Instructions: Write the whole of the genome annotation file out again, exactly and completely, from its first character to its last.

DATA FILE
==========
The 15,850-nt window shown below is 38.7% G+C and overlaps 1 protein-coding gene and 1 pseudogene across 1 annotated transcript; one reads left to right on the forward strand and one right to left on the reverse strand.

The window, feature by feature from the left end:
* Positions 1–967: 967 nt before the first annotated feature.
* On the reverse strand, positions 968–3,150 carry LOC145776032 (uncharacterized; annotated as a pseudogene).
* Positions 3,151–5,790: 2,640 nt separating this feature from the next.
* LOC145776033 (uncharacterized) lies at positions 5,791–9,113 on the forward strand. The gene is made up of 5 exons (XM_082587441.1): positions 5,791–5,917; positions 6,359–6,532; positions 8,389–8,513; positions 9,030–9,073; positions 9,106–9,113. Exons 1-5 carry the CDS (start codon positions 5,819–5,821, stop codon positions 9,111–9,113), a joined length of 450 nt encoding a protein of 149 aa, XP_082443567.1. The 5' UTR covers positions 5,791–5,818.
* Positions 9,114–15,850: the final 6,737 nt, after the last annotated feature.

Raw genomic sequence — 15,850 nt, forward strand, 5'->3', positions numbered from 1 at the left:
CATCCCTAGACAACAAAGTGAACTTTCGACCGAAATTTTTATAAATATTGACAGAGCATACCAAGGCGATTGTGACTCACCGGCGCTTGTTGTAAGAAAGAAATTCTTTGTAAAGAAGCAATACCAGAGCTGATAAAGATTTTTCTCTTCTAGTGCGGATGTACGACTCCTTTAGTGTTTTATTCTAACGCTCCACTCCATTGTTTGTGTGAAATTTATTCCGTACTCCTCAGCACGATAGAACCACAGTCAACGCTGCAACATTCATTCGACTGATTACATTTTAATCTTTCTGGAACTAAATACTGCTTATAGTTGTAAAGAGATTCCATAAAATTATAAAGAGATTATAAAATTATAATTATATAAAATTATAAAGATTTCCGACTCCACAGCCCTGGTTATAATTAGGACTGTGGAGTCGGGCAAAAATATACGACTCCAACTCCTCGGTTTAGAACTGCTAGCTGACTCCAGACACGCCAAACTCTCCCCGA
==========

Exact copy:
The 15,850-nt window shown below is 38.7% G+C and overlaps 1 protein-coding gene and 1 pseudogene across 1 annotated transcript; one reads left to right on the forward strand and one right to left on the reverse strand.

The window, feature by feature from the left end:
* Positions 1–967: 967 nt before the first annotated feature.
* On the reverse strand, positions 968–3,150 carry LOC145776032 (uncharacterized; annotated as a pseudogene).
* Positions 3,151–5,790: 2,640 nt separating this feature from the next.
* LOC145776033 (uncharacterized) lies at positions 5,791–9,113 on the forward strand. The gene is made up of 5 exons (XM_082587441.1): positions 5,791–5,917; positions 6,359–6,532; positions 8,389–8,513; positions 9,030–9,073; positions 9,106–9,113. Exons 1-5 carry the CDS (start codon positions 5,819–5,821, stop codon positions 9,111–9,113), a joined length of 450 nt encoding a protein of 149 aa, XP_082443567.1. The 5' UTR covers positions 5,791–5,818.
* Positions 9,114–15,850: the final 6,737 nt, after the last annotated feature.

Raw genomic sequence — 15,850 nt, forward strand, 5'->3', positions numbered from 1 at the left:
CATCCCTAGACAACAAAGTGAACTTTCGACCGAAATTTTTATAAATATTGACAGAGCATACCAAGGCGATTGTGACTCACCGGCGCTTGTTGTAAGAAAGAAATTCTTTGTAAAGAAGCAATACCAGAGCTGATAAAGATTTTTCTCTTCTAGTGCGGATGTACGACTCCTTTAGTGTTTTATTCTAACGCTCCACTCCATTGTTTGTGTGAAATTTATTCCGTACTCCTCAGCACGATAGAACCACAGTCAACGCTGCAACATTCATTCGACTGATTACATTTTAATCTTTCTGGAACTAAATACTGCTTATAGTTGTAAAGAGATTCCATAAAATTATAAAGAGATTATAAAATTATAATTATATAAAATTATAAAGATTTCCGACTCCACAGCCCTGGTTATAATTAGGACTGTGGAGTCGGGCAAAAATATACGACTCCAACTCCTCGGTTTAGAACTGCTAGCTGACTCCAGACACGCCAAACTCTCCCCGA